they focus and track white faces, but can't see the black person right in front of them to track.
How to correct for it? Adjust gamma setting? Wear white dew rags when at the computer?
I imagine it could be distressing to blacks who just bought that new computer and it ignores them.
I wonder if they have one that lets you know if the person is too short or tall to be in the picture? "please to rearrange people". I would find this feature irritating even NOT being Asian. Arent' these cameras made in Asia?! I remember doing sports pictures for local high school and the biggest problem I had was balancing the lighting in pictures involving both white and black athletes. Either the whites were washed out, or the blacks were just dark blobs for faces. Eventually I realized even in daylight I needed to use a flash and adjust the light setting for it. I could just see a balance message popping up from the camera "Are white and black people in same picture? Please separate" or maybe more helpful "use flash for mixed group".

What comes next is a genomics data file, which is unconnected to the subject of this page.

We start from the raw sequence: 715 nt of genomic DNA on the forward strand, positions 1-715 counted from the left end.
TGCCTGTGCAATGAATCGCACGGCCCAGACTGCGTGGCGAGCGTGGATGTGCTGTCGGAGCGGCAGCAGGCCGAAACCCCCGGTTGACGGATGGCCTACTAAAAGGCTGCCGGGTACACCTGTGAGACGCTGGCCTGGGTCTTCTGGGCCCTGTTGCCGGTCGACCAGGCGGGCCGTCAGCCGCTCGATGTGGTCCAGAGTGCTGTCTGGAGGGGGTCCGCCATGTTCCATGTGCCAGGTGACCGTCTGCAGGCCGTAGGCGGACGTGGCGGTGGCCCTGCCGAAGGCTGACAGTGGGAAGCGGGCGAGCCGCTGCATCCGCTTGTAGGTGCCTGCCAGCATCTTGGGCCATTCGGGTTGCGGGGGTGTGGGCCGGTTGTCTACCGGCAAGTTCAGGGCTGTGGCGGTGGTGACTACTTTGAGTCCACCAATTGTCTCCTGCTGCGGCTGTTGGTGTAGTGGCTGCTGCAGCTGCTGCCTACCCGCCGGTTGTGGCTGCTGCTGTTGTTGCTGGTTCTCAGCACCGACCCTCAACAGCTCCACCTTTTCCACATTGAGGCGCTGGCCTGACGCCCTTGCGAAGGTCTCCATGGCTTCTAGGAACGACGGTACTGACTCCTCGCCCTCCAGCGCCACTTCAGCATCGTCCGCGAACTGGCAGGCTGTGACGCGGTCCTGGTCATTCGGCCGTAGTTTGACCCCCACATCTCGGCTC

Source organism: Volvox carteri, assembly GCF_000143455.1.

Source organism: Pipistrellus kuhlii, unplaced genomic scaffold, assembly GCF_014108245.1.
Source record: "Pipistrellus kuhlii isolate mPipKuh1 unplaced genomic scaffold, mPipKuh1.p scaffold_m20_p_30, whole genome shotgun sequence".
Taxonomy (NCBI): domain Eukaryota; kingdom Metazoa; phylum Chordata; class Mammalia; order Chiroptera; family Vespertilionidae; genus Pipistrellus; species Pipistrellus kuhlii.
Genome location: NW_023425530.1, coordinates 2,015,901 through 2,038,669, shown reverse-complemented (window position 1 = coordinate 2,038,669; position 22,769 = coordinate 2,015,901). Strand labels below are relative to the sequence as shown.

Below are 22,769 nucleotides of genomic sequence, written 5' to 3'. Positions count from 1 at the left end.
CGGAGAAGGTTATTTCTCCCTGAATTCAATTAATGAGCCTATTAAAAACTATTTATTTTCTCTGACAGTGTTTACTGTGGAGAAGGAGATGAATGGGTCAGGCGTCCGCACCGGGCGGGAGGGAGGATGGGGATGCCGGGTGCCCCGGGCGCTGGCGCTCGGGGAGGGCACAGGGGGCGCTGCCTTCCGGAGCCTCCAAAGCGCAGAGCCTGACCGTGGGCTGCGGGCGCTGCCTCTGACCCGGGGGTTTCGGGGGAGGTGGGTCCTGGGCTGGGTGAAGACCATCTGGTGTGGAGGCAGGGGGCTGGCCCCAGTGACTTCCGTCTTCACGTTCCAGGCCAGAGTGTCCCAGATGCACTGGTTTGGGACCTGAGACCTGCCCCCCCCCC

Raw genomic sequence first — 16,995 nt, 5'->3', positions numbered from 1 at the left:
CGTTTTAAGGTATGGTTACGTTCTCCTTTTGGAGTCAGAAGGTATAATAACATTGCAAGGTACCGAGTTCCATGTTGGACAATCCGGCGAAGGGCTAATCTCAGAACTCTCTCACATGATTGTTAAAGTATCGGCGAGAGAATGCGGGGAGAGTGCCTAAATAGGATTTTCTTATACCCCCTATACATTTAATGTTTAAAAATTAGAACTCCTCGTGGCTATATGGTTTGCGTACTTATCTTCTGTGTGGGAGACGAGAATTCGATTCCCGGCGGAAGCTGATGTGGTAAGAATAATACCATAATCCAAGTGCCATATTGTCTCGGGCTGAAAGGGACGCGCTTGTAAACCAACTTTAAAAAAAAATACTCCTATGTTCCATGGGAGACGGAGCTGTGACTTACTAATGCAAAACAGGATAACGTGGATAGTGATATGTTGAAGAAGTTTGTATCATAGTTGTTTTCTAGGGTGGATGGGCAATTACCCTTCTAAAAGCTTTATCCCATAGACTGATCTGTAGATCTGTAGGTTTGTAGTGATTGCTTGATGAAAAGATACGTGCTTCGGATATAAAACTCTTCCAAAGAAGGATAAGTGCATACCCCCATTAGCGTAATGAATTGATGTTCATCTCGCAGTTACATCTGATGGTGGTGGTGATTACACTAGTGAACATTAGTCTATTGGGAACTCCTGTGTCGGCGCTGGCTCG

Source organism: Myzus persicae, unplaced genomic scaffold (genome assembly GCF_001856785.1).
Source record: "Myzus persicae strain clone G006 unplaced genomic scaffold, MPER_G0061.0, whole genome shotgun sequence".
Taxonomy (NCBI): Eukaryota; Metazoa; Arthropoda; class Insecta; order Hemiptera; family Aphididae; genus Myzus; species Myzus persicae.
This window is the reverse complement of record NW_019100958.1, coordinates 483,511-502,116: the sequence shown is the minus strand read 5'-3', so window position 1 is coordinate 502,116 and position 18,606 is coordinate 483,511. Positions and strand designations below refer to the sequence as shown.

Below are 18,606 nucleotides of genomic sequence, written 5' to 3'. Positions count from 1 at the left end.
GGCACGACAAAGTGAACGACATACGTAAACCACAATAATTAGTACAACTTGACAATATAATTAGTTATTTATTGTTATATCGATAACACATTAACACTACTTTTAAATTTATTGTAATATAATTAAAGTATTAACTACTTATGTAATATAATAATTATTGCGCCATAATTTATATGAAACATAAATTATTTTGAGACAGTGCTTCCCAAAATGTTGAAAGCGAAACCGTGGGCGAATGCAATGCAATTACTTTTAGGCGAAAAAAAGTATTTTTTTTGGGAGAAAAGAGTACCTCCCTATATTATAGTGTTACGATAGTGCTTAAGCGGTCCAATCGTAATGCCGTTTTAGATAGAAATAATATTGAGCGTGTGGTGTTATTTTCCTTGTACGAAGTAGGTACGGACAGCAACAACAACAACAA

This is first I heard of such a camera, doing this. What think? More help than needed for the occassional photographer?
"As if hearing all the hackneyed stereotypical jokes about Asians having small, squinty, slanted eyes weren't enough, now there are "intelligent" cameras to remind us about it, too. As TIME magazine reports, minority customers have become disgruntled at certain face-detection cameras, which have unintentionally shown a strong bias toward Caucasian facial features.
One of the deemed "racist" cameras is the Nikon Coolpix, which is designed to warn the picture-taker when someone blinks in a photo. These cameras are programmed with complex algorithms that track certain features in a person's face. Due to technological limitations, these cameras are sometimes unable to distinguish between half-blinks and naturally narrow eyes, which results in a message on the screen—"Did someone blink?""